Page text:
I have had the privilege over the past nearly 2 decades to work with a great team of experts at Community Care of North Carolina and its more than 2000 affiliated practices in community-based care delivery and the patient-centered medical home movement.
The Patient-Centered Medical Home Requires Extensive Human Infrastructure
I have had the privilege over the past nearly 2 decades to work with a great team of experts at Community Care of North Carolina (CCNC) and its more than 2000 affiliated practices in community-based care delivery and the patient-centered medical home (PCMH) movement. At the core of PCMH is the primary care provider (PCP) and quarterbacking care, extending accountability for healthy patients beyond the typical 4- to 15-minute encounter that our fee-for-service system of reimbursement has imposed on PCPs. Doing so requires reaching beyond the 4 walls of the clinic and providing a lot of extra help in activating and engaging patients to become more involved in their own care where they live, play, and work. With nearly 1000 ancillary personnel, including social workers, nurses, behavioral health support workers, community health workers, embedded pharmacists, paramedics, and even chaplains from time to time, CCNC directly and indirectly deploys substantial resources to support accountable care and population management contracts now commonplace on the medical side of our health care ledger.
Health Systems and Physicians Feel the Heat on Accountable Care and Patient Outcomes
Health systems and medical practices have increasingly been given incentive to make investments in improving quality measures and saving dollars. In 2016, about 40% of all physicians received some sort of pay-for-performance incentive for population management activities and results.1 Nearly every hospital and primary care office in the United States now participates in accountable care in some way, and many institutions are getting involved in downside risk. More than 60% of physician practices are contracted to pay the government back through reduced fees or paybacks if they underperform on spend and quality measures, such as improving and keeping blood pressure, hemoglobin A1C, and lipid levels at goal.2 These measures present an opportunity for community-based pharmacies, which interact with patients at a much more frequent rate and are in an opportune position, to coordinate care and optimize medications because most accountable care measures are medication related.
Community Pharmacy Dabbles in Care Management and Primary Care Supports
About 4 years ago, CMS tapped CCNC to test whether community-based pharmacies could be successfully integrated into these new collaborative models of care with new types of payment models. Nearly 300 pharmacies in North Carolina participated and were asked to provide enhanced services that supported care management efforts. In doing so, they received a per-member, per-month payment for every patient with a chronic illness. Emphasis was placed on synchronization with clinical reviews, care planning, home visits, regular follow-up, and close communication with care team members.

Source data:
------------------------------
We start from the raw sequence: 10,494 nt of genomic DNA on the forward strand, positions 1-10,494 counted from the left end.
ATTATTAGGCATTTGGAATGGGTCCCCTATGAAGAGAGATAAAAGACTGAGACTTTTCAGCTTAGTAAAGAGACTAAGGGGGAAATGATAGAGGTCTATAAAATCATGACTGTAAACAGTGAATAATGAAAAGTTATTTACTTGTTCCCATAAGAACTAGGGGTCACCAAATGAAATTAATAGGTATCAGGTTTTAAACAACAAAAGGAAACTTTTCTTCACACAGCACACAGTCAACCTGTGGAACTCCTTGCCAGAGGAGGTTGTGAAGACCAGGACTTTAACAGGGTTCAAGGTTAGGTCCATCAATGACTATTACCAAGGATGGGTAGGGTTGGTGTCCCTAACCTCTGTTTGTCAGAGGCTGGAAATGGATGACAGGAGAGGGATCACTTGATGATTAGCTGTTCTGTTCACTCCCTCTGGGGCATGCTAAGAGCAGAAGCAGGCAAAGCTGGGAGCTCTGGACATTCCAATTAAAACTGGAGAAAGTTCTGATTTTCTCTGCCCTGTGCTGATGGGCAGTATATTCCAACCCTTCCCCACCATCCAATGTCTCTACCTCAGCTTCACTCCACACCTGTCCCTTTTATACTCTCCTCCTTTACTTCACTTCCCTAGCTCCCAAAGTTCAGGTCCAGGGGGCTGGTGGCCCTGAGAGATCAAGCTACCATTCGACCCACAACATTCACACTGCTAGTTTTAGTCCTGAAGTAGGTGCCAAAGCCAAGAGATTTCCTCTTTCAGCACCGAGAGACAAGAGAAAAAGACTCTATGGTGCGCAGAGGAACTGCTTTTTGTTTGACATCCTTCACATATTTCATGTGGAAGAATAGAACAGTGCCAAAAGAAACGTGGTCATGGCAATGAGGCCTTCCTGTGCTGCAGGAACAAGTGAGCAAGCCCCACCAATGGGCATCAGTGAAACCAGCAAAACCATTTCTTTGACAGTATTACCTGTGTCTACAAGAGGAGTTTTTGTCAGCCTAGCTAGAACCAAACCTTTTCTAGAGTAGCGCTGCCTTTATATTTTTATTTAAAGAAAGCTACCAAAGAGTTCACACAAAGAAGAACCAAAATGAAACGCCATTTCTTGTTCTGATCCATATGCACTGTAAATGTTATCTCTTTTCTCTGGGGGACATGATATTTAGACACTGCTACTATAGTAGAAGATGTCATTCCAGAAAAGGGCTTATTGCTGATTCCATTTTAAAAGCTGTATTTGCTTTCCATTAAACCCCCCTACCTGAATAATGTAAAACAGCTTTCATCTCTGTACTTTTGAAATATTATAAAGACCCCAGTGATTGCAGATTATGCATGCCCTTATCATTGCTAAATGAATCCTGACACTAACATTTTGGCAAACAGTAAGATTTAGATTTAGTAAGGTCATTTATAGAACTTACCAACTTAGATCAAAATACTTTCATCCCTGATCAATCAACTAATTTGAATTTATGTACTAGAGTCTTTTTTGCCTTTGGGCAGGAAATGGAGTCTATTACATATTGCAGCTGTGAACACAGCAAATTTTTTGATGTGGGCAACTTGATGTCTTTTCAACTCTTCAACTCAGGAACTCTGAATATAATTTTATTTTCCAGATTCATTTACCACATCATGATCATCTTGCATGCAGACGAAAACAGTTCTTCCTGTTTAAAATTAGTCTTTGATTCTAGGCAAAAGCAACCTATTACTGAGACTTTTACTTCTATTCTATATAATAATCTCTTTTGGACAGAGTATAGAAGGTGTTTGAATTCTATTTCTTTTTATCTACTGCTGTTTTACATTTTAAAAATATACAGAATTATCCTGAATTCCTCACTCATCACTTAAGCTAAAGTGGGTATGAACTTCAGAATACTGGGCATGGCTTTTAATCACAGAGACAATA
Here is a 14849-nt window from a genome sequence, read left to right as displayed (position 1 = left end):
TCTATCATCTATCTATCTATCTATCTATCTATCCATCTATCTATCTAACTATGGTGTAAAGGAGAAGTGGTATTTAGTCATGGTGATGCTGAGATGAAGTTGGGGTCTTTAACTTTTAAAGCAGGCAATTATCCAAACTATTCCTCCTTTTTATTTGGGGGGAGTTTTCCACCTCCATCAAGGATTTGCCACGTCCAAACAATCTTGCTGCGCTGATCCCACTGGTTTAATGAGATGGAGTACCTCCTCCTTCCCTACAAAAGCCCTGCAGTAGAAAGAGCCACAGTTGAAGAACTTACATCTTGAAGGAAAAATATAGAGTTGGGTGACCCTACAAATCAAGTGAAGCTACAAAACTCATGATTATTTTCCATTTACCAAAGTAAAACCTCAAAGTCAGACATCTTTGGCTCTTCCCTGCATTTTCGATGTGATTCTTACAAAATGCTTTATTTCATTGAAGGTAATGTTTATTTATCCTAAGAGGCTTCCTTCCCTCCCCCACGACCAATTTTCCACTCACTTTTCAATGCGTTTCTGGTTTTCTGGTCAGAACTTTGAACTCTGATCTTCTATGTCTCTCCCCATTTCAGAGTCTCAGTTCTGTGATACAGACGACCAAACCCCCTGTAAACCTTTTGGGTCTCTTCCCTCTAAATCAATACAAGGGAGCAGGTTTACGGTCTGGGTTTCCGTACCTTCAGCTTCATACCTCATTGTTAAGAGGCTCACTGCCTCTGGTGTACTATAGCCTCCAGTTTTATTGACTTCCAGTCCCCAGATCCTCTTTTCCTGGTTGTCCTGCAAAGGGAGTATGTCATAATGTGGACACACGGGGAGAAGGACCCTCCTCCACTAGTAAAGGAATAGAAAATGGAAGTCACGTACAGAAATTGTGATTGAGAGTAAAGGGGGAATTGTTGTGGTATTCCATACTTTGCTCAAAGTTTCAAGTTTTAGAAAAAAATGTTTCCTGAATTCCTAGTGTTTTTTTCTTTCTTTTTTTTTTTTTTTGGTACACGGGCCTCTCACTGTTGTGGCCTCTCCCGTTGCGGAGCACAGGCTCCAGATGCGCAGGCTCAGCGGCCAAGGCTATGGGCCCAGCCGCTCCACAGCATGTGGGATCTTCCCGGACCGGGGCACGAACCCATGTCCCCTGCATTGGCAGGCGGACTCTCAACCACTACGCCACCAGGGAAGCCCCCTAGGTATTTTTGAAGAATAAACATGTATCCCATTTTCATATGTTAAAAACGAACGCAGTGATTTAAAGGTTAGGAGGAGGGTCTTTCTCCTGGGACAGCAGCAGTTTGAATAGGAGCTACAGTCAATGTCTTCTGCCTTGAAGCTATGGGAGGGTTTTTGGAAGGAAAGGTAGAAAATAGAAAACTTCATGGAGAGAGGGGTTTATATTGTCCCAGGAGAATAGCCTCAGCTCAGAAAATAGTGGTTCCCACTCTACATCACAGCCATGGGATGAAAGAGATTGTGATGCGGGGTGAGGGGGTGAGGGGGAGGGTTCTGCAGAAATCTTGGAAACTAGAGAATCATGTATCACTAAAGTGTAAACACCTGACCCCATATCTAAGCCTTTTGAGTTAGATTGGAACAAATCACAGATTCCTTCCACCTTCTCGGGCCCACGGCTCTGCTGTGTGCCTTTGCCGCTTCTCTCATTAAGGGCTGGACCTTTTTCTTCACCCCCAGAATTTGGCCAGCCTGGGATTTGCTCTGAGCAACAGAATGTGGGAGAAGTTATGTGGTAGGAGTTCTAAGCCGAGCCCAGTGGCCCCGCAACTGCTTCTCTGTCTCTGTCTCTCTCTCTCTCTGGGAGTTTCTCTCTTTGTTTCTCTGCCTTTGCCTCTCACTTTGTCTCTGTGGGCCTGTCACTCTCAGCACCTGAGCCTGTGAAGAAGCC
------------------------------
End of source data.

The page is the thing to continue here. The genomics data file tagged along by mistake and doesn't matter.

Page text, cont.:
Participation in New Models of Care and Payment Requires Strong Interorganizational and Interprofessional Relationships
One of the first studies of the project was released recently, and results showed, perhaps not surprisingly, that existing interpersonal and interprofessional relationships between pharmacies and other health care organizations in the community were strongly associated with successful deployment of these enhanced services. This has profound implications for community pharmacy’s evolution toward a more pronounced role in emerging systems of care and financing. Essentially, Turner et al found that attempting to launch a team-based, enhanced services—based model in a pharmacy is next to impossible without first establishing working relationships with other care team members.3 I suppose in hindsight that would be intuitive, but now we have solid evidence that speaks to the imperative.
Troy Trygstad, PharmD, PhD, MBA, is vice president of pharmacy programs for Community Care of North Carolina, which works collaboratively with more than 1800 medical practices to serve over 1.6 million Medicaid, Medicare, commercially insured, and uninsured patients. He received his PharmD and MBA degrees from Drake University in Des Moines, Iowa, and a PhD in pharmaceutical outcomes and policy from the University of North Carolina at Chapel Hill. He also serves on the board of directors for the American Pharmacists Association Foundation and the Pharmacy Quality Alliance.